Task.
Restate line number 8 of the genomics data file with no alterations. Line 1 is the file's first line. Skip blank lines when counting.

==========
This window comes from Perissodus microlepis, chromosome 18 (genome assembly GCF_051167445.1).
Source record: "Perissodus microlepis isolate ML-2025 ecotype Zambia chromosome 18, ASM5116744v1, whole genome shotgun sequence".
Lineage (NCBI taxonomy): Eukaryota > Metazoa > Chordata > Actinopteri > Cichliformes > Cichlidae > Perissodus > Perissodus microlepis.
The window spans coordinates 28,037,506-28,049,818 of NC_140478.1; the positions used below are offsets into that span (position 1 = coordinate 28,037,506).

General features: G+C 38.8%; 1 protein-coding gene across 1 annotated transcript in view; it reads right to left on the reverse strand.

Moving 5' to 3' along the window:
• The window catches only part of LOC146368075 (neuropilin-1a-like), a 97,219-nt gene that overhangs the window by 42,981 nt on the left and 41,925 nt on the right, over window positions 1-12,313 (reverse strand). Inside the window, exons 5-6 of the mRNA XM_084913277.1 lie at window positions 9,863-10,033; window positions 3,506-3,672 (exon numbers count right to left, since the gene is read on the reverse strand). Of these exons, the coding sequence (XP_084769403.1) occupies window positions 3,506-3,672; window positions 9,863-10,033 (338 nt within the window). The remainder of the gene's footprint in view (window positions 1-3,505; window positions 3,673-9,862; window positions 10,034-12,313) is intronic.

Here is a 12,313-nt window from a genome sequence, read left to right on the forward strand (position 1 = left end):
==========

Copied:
Here is a 12,313-nt window from a genome sequence, read left to right on the forward strand (position 1 = left end):